The appearance of [Francisco Goya y Lucientes’] Los Caprichos in 1799 marked the end of the century and the beginning of the period of the Enlightenment and the Age of Reason, and was a turning point in western art.” So writes philanthropist and art collector Arthur Ross W’31 Hon’92 of the first-edition prints that he and his wife have lent to the eponymous campus gallery for its current show.
The exhibition, which runs through January 7, also commemorates a significant turning point for arts and culture at Penn—it was 25 years ago that a similar show of Goya’s Caprichos loaned by the Arthur Ross Foundation gave what would become the Arthur Ross Gallery its start. That show was in Van Pelt Library’s Rosenwald Gallery, but within a couple of years Ross’ generosity had helped fund the renovations that created the gallery’s current space in the Fisher Fine Arts Library. And the gallery’s first show in 1983 featured other Goya prints, La Tauromaquia and Los Disastres de le Guerra.
While its shows have ranged far and wide in subject, medium, and style over the years, the gallery has “remained true to its roots,” with a lasting focus on fine prints from all eras, notes director and curator Dilys Winegrad Gr’71. She cites an exhibition of prints by Piranesi and Canaletto, another of prints by 19th-century French artists, and shows developed by students working with art historians on the Penn faculty—most recently “The Early Modern Painter-Etcher,” which focused on 15th-18th-century artists who are better known as painters. Many of the exhibitions have been supported by the Ross Foundation.
The word capricho derives from “cabra, the goat, who scorns the huddle of sheep on the valley floor to browse dangerously on the cliffs,” writes Ross in his collector’s statement that accompanies the Goya show. The prints highlight human error and vice through a mix of realistic and fantastic images, and were shocking enough at the time that they “barely escaped censorship and an official ban.” Placing Goya in the ranks of Rembrandt and Picasso as an etcher, Ross adds that “the universality of his art is evident in the fact that the etchings remain as intensive a visual and intellectual experience today as they were for the artist’s contemporaries: Goya’s innovations open a stimulating and provocative journey that leads to modern art and beyond.”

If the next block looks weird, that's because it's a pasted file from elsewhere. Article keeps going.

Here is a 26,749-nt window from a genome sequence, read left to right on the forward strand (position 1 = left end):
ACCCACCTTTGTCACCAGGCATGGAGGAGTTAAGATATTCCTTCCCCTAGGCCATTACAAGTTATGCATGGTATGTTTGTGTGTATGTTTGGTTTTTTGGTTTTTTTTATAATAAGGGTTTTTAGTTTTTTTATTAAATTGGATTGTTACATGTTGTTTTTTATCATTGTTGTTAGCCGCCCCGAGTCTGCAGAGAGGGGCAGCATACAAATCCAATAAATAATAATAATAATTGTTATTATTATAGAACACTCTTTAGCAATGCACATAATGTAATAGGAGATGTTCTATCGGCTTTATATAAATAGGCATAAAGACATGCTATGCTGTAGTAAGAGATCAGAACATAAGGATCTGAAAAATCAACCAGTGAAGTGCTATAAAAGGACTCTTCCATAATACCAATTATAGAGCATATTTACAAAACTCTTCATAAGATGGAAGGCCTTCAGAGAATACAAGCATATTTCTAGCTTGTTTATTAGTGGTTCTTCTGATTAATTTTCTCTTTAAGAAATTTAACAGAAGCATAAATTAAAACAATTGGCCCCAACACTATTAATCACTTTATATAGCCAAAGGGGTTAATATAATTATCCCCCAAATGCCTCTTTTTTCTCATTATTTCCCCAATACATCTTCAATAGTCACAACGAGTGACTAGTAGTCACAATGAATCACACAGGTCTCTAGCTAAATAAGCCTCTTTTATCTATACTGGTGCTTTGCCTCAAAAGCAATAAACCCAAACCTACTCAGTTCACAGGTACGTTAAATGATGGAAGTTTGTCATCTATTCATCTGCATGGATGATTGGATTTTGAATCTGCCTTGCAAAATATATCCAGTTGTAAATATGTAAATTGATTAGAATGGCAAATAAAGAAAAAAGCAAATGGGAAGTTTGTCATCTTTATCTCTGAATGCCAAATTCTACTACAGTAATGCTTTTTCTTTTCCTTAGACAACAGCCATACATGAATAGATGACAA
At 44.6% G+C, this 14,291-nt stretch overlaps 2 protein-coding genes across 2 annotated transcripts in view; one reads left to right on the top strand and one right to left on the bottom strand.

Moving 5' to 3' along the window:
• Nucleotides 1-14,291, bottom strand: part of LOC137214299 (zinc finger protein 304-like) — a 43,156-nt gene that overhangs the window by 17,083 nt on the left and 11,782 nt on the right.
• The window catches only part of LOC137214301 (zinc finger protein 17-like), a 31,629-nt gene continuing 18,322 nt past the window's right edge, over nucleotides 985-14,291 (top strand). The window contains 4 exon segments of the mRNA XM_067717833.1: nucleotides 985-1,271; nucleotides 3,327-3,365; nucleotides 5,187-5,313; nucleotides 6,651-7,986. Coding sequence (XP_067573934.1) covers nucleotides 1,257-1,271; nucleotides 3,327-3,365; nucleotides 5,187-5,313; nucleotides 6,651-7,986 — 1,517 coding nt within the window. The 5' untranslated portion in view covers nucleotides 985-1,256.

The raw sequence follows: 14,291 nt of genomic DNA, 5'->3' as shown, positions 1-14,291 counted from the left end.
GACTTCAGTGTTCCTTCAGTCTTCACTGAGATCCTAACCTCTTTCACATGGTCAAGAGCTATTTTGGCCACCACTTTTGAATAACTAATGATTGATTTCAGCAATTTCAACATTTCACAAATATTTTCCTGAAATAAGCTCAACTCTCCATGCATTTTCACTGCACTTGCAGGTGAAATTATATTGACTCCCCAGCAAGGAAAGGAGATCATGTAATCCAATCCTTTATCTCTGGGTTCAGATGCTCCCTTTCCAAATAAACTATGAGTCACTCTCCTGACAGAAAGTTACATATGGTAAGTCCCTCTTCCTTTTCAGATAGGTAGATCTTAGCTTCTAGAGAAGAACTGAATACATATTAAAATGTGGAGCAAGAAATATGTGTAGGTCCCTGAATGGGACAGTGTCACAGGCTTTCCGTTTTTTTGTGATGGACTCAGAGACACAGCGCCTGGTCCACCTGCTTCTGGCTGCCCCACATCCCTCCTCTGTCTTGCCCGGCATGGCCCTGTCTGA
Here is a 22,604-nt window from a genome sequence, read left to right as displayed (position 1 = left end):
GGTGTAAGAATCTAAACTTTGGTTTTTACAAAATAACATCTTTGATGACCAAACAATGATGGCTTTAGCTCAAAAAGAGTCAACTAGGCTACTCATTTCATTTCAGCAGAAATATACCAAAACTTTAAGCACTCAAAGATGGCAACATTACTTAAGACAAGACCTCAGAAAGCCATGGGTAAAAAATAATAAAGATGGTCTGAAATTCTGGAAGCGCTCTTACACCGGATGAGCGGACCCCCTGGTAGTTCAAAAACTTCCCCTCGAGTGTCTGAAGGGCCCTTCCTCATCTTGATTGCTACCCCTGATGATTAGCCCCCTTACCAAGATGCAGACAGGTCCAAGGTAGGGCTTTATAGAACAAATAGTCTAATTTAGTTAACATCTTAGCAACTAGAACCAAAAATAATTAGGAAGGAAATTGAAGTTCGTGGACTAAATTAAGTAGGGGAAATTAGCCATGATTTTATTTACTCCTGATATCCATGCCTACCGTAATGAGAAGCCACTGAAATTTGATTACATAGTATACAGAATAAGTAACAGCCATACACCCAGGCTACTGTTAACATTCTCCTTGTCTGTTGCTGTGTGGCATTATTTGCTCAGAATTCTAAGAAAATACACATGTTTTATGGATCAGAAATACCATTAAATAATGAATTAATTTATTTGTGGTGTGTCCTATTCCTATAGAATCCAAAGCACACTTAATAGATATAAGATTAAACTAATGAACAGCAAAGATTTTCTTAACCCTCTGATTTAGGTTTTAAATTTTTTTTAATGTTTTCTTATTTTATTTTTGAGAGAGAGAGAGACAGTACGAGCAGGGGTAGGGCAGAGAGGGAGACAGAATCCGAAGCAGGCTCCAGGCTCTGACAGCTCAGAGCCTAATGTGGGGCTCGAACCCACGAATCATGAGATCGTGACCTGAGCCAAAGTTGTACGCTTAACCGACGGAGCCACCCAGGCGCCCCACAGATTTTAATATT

The first-edition prints were originally bound and sold as a single volume; Goya himself sold 27 copies before trading the 80 copper plates and 240 impressions he had made for a pension for his son. The edition on exhibit came to Ross by way of one Lieutenant-General John Ramsay, who first acquired it while serving with British forces in Spain in the early 1800s. After remaining in the Ramsay family in Scotland for many years, it passed to a Swiss and then an American collector before Ross bought it.
The current show includes the complete set of 80 first-edition prints from the Ross collection, Winegrad says. “While enjoying the opportunity to view this mint edition, we recognize and appreciate Mr. Ross’ wisdom a quarter-century ago in foreseeing the need—and taking steps to provide for—a gallery in the heart of the University as a means of introducing and presenting historic art and artifacts in all media from regions across the globe.”—J.P.